The physics of the frog and the lily pad

A resting frog can deform the lily pad on which it sits. The weight of the frog applies a localised load to the lily pad (which is supported by the buoyancy of the liquid below), thus deforming the pad. Whether or not the frog knows it, the physical scenario of a floating elastic sheet subject to an applied load is present in a diverse range of situations spanning a spectrum of length scales. At global scales the gravitational loading of the lithosphere by mountain ranges and volcanic sea mounts involve much the same physical ingredients. At the other end of the spectrum is the use of Atomic Force Microscopes (AFM) to measure the properties of graphene and biological membranes, such as skin.

Information concerning the material properties of the floating elastic layer, and the physical properties of the fluid substrate, can be gleaned from the shape that the layer takes when sat upon.

Taking inspiration from the frog, Oxford Mathematicians Finn Box and Dominic Vella poked thin elastic sheets floating on a liquid bath and studied their resultant deformation. They found that for small loads, the resultant deformation remains axi-symmetric about the point of poking. In this case, the deformation is controlled either by the bending of the sheet or its stretching – the difference depends on the thickness of the sheet.  For sufficiently-high loads, a radial wrinkle pattern forms as the sheet buckles out-of-the-plane. Such wrinkle patterns are of interest not merely for their aesthetic appeal, but also as a means of generating patterned surfaces with tunable characteristics that can be used as photonic structures in photovoltaics, amongst other things.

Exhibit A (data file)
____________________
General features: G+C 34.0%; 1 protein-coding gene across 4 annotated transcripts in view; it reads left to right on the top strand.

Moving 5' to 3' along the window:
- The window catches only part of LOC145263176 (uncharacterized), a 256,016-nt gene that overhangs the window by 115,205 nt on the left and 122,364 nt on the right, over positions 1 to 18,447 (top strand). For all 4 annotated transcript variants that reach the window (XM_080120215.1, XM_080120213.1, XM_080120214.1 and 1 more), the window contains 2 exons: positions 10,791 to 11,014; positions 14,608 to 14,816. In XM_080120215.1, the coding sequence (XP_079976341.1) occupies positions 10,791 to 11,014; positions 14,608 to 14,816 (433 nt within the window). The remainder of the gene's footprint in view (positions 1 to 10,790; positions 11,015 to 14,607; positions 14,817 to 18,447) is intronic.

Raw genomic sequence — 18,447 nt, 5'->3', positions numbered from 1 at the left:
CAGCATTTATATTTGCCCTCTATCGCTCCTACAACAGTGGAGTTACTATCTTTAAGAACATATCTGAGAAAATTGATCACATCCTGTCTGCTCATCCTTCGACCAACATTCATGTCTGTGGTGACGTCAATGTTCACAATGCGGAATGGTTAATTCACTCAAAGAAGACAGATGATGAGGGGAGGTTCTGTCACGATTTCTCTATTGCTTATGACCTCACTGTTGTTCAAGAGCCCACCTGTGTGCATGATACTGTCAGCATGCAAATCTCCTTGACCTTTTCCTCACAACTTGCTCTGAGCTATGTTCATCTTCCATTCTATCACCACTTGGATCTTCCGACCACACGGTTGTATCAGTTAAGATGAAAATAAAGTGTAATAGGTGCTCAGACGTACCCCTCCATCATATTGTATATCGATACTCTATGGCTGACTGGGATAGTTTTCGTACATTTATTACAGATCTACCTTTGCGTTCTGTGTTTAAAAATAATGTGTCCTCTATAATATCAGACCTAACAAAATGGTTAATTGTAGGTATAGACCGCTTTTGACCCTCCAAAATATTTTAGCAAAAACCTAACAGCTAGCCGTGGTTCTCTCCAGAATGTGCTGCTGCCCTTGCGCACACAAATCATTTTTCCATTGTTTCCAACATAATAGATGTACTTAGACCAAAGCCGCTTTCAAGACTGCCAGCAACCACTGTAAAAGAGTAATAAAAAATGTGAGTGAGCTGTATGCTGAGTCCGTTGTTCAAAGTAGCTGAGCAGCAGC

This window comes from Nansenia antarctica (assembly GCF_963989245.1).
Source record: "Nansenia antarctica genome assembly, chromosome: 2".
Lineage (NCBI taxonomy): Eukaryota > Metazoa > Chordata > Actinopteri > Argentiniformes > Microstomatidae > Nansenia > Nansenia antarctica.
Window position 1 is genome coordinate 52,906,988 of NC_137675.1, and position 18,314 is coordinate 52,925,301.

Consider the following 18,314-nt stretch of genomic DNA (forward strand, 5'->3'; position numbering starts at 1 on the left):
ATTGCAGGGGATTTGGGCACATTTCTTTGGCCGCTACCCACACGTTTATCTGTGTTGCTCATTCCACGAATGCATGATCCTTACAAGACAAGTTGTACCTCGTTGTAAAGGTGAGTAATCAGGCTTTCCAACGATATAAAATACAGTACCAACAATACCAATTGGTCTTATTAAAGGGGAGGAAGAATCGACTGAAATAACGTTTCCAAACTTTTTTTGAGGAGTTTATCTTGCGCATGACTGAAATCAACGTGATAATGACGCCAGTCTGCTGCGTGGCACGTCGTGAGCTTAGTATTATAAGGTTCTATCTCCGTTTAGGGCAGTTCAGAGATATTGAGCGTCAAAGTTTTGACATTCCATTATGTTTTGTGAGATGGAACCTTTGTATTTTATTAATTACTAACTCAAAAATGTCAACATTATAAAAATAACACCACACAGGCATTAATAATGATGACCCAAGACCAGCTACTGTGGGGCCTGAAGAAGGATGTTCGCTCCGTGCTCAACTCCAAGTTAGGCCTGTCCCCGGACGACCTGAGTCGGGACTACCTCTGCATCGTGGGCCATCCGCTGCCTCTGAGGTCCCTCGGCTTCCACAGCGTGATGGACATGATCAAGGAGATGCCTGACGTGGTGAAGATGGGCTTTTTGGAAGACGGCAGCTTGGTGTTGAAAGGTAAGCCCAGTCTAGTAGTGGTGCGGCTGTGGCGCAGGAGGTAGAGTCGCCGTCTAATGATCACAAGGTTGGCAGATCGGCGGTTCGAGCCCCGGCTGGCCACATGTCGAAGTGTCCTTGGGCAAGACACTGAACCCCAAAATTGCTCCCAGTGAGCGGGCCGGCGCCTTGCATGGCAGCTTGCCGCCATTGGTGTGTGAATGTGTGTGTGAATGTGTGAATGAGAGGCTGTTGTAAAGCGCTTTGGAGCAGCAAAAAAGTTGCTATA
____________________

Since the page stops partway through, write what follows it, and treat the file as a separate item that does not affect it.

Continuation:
And where does the frog sit in all of this? Well, the frog rests at the smaller end of the length scale spectrum and although the large and small scale situations contain the same physics, the latter are additionally affected by the surface tension of the liquid. Perhaps fortunately for the frog, it isn’t heavy enough to cause the lily pad to wrinkle. The researchers believe that they may be, however, and are looking forward to testing their findings next time they encounter a lily leaf large enough to support them.

Finn and Dominic's research will be published shortly.